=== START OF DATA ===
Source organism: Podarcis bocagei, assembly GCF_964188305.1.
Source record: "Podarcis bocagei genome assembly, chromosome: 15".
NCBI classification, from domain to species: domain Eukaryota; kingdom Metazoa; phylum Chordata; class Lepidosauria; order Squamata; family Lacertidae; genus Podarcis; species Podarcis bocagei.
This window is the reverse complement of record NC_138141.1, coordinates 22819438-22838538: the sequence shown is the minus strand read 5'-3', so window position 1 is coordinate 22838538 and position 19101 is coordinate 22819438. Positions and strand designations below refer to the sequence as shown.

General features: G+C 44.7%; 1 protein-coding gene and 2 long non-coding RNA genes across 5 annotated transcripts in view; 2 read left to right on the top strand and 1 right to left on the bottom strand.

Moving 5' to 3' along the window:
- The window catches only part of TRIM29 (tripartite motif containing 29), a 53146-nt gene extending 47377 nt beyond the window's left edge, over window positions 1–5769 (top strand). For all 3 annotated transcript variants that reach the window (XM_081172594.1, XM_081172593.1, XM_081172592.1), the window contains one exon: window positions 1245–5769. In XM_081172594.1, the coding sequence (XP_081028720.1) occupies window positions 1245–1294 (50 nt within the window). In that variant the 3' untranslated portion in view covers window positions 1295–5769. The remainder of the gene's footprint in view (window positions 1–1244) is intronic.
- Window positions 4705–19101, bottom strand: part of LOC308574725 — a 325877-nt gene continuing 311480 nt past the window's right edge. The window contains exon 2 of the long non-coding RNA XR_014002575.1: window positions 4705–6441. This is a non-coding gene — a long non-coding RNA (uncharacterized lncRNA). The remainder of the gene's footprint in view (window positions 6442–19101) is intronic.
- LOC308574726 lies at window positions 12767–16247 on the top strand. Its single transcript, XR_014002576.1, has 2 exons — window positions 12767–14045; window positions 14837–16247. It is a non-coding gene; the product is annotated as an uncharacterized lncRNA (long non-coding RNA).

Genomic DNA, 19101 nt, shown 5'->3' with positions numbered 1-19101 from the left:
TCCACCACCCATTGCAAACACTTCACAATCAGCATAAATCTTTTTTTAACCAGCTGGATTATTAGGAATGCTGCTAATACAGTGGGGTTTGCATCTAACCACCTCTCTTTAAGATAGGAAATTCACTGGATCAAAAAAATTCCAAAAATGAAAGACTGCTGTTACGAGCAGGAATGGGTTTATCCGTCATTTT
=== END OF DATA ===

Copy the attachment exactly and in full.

Source organism: Podarcis bocagei, assembly GCF_964188305.1.
Source record: "Podarcis bocagei genome assembly, chromosome: 15".
NCBI classification, from domain to species: domain Eukaryota; kingdom Metazoa; phylum Chordata; class Lepidosauria; order Squamata; family Lacertidae; genus Podarcis; species Podarcis bocagei.
This window is the reverse complement of record NC_138141.1, coordinates 22819438-22838538: the sequence shown is the minus strand read 5'-3', so window position 1 is coordinate 22838538 and position 19101 is coordinate 22819438. Positions and strand designations below refer to the sequence as shown.

General features: G+C 44.7%; 1 protein-coding gene and 2 long non-coding RNA genes across 5 annotated transcripts in view; 2 read left to right on the top strand and 1 right to left on the bottom strand.

Moving 5' to 3' along the window:
- The window catches only part of TRIM29 (tripartite motif containing 29), a 53146-nt gene extending 47377 nt beyond the window's left edge, over window positions 1–5769 (top strand). For all 3 annotated transcript variants that reach the window (XM_081172594.1, XM_081172593.1, XM_081172592.1), the window contains one exon: window positions 1245–5769. In XM_081172594.1, the coding sequence (XP_081028720.1) occupies window positions 1245–1294 (50 nt within the window). In that variant the 3' untranslated portion in view covers window positions 1295–5769. The remainder of the gene's footprint in view (window positions 1–1244) is intronic.
- Window positions 4705–19101, bottom strand: part of LOC308574725 — a 325877-nt gene continuing 311480 nt past the window's right edge. The window contains exon 2 of the long non-coding RNA XR_014002575.1: window positions 4705–6441. This is a non-coding gene — a long non-coding RNA (uncharacterized lncRNA). The remainder of the gene's footprint in view (window positions 6442–19101) is intronic.
- LOC308574726 lies at window positions 12767–16247 on the top strand. Its single transcript, XR_014002576.1, has 2 exons — window positions 12767–14045; window positions 14837–16247. It is a non-coding gene; the product is annotated as an uncharacterized lncRNA (long non-coding RNA).

Genomic DNA, 19101 nt, shown 5'->3' with positions numbered 1-19101 from the left:
TCCACCACCCATTGCAAACACTTCACAATCAGCATAAATCTTTTTTTAACCAGCTGGATTATTAGGAATGCTGCTAATACAGTGGGGTTTGCATCTAACCACCTCTCTTTAAGATAGGAAATTCACTGGATCAAAAAAATTCCAAAAATGAAAGACTGCTGTTACGAGCAGGAATGGGTTTATCCGTCATTTT